Former RNC Chair and former Lieutenant Governor of Maryland Michael Steele also blasted the requests, saying on Saturday, “NO!! This is NOT a slope we want to get on. Suspending Constitutional Rights!? With this crew?! OH HELL NO!”
Richard Painter, the former White House Chief Ethics Lawyer for George W. Bush, called on Barr to resign on Monday.
DOJ Defends Request
At the same time, the DOJ has defended its requests. Sunday night on Twitter, spokesperson Kerri Kupec tried to clarify the situation by outlining the DOJ’s reasoning.
“There has been some confusion re: reports about DOJ asking Congress for certain “emergency powers,” she said. “This was triggered by Congress asking DOJ for suggested proposals necessary to ensure that federal courts would be able to administer fair and impartial justice during [a] pandemic.”
Kupec then said the draft proposal was “developed in consultation w/ Congress and federal judiciary to help federal judges more consistently manage cases w/in their districts & protect interests of justice during this national emergency.”
“Because of pandemic-related measures, courts are closing and grand juries are not meeting,” she added. That means prosecutors may not be able to indict criminals before a statute of limitations expires, or dangerous criminals who have been arrested may be released because of time limits.”
Because of pandemic-related measures, courts are closing and grand juries are not meeting. That means prosecutors may not be able to indict criminals before a statute of limitations expires, or dangerous criminals who have been arrested may be released because of time limits.3/— KerriKupecDOJ (@KerriKupecDOJ) March 23, 2020
Kupec said that authority would end once the national emergency was over if a chief justice found that emergency conditions were no longer affecting the federal courts.
“Bottom line: The proposed legislative text confers powers upon judges. It does not confer new powers upon the executive branch. These provisions are designed to empower the courts to ensure the fair and effective administration of justice.”
That authority too would end at the earlier of the termination of the COVID-19 national emergency or upon a finding by the Chief Justice (or his designee) that emergency conditions no longer affect the functioning of the federal courts. 10/— KerriKupecDOJ (@KerriKupecDOJ) March 23, 2020
Bottom line: The proposed legislative text confers powers upon judges. It does not confer new powers upon the executive branch. These provisions are designed to empower the courts to ensure the fair and effective administration of justice.— KerriKupecDOJ (@KerriKupecDOJ) March 23, 2020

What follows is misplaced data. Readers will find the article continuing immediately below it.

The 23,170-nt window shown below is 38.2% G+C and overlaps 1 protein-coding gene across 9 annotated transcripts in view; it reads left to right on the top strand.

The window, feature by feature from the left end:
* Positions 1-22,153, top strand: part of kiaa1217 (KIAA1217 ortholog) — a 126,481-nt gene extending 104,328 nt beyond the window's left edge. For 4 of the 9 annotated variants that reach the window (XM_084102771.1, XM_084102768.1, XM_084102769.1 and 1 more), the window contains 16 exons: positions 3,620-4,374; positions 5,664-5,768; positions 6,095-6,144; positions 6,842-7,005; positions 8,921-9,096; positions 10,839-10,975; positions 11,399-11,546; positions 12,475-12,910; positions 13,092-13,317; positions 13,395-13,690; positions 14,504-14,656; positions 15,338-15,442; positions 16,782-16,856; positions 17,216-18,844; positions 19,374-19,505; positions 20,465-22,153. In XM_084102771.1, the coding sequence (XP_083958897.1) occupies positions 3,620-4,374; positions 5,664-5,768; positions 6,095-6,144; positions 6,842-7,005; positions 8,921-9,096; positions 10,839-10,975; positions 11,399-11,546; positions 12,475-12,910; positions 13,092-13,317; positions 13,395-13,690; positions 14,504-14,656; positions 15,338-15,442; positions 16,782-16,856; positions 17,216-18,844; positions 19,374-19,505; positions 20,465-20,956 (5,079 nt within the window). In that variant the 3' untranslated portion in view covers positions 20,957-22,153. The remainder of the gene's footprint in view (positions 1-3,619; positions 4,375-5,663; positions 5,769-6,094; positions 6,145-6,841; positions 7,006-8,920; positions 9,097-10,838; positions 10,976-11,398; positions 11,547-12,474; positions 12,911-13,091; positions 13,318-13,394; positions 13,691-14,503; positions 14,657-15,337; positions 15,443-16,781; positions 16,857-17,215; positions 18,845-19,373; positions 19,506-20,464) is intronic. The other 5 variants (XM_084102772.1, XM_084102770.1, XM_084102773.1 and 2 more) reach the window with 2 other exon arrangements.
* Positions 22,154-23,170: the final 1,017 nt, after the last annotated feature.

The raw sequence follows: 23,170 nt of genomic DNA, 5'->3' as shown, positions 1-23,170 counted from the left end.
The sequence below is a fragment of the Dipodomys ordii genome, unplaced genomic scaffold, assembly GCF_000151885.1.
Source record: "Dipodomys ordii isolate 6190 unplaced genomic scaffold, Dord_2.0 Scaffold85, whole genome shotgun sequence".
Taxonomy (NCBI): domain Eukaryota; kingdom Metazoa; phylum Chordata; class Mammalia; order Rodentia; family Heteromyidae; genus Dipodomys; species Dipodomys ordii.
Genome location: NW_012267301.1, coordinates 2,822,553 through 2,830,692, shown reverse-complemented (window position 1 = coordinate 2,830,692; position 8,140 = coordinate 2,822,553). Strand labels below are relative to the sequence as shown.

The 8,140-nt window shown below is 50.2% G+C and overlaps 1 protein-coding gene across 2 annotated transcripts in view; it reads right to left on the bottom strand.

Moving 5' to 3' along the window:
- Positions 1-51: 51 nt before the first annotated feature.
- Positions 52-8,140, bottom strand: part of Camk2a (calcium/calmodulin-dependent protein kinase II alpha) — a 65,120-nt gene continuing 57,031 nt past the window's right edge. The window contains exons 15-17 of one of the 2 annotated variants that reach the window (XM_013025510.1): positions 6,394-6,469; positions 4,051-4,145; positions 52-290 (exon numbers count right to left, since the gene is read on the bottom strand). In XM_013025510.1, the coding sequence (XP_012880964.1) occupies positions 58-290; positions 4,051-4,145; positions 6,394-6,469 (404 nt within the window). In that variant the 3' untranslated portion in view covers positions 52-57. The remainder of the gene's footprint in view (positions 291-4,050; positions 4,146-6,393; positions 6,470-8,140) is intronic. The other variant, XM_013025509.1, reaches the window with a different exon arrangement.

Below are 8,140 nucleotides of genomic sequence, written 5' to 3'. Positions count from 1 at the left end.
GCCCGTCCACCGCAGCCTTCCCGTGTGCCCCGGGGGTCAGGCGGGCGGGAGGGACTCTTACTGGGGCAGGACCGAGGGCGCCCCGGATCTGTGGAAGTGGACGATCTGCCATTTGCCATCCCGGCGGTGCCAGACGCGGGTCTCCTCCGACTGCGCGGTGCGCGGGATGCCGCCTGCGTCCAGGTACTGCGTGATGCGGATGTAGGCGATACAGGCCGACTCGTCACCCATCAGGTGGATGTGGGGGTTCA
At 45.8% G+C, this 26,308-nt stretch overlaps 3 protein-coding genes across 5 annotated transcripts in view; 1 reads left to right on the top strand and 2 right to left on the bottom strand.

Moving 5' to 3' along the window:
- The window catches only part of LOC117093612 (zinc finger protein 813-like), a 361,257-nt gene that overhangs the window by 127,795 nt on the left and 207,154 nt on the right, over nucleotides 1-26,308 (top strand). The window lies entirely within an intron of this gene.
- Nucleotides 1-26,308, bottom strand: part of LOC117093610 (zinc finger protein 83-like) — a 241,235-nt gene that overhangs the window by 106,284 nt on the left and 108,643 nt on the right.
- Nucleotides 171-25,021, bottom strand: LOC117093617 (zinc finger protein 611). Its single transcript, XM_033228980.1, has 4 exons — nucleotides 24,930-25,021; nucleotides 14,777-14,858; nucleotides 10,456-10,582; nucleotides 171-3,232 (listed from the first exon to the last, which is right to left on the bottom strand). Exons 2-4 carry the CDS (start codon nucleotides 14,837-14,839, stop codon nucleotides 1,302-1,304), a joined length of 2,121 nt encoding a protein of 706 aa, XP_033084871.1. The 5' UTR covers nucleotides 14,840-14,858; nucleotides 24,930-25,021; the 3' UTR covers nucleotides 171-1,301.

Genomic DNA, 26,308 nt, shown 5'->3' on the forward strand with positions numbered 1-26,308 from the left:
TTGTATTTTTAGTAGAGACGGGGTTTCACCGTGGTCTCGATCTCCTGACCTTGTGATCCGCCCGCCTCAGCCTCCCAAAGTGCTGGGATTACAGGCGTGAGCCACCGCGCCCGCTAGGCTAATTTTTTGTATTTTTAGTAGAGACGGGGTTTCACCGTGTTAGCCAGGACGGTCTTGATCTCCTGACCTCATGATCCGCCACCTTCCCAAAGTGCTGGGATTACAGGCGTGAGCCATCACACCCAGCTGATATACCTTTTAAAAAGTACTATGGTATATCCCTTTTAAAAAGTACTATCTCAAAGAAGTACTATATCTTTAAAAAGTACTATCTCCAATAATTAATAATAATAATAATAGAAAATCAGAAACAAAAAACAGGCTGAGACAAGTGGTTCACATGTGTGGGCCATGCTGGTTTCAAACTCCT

See what others are saying: (NBC News) (CNN) (Rolling Stone)
White Supremacist Propaganda Reached Record High in 2022, ADL Finds
“We cannot sit idly by as these extremists pollute our communities with their hateful trash,” ADL CEO Jonathan Greenblatt said.
White supremacist propaganda in the U.S. reached record levels in 2022, according to a report published Wednesday by the Anti-Defamation League’s Center of Extremism.
The ADL found over 6,700 cases of white supremacist propaganda in 2022, which marks a 38% jump from the nearly 4,900 cases the group found in 2021. It also represents the highest number of incidents ever recorded by the ADL.
The propaganda tallied by the anti-hate organization includes the distribution of racist, antisemitic, and homophobic flyers, banners, graffiti, and more. This propaganda has spread substantially since 2018, when the ADL found just over 1,200 incidents.
“There’s no question that white supremacists and antisemites are trying to terrorize and harass Americans with their propaganda,” ADL CEO Jonathan Greenblatt said in a statement. “We cannot sit idly by as these extremists pollute our communities with their hateful trash.”
The report found that there were at least 50 white supremacist groups behind the spread of propaganda in 2022, but 93% of it came from just three groups. One of those groups was also responsible for 43% of the white supremacist events that took place last year.
White supremacist events saw a startling uptick of their own, with the ADL documenting at least 167, a 55% jump from 2021.
Propaganda was found in every U.S. state except for Hawaii, and events were documented in 33 states, most heavily in Massachusetts, California, Ohio, and Florida.
“The sheer volume of white supremacist propaganda distributions we are documenting around the country is alarming and dangerous,” Oren Segal, Vice President of the ADL’s Center on Extremism said in a statement. “Hardly a day goes by without communities being targeted by these coordinated, hateful actions, which are designed to sow anxiety and create fear.”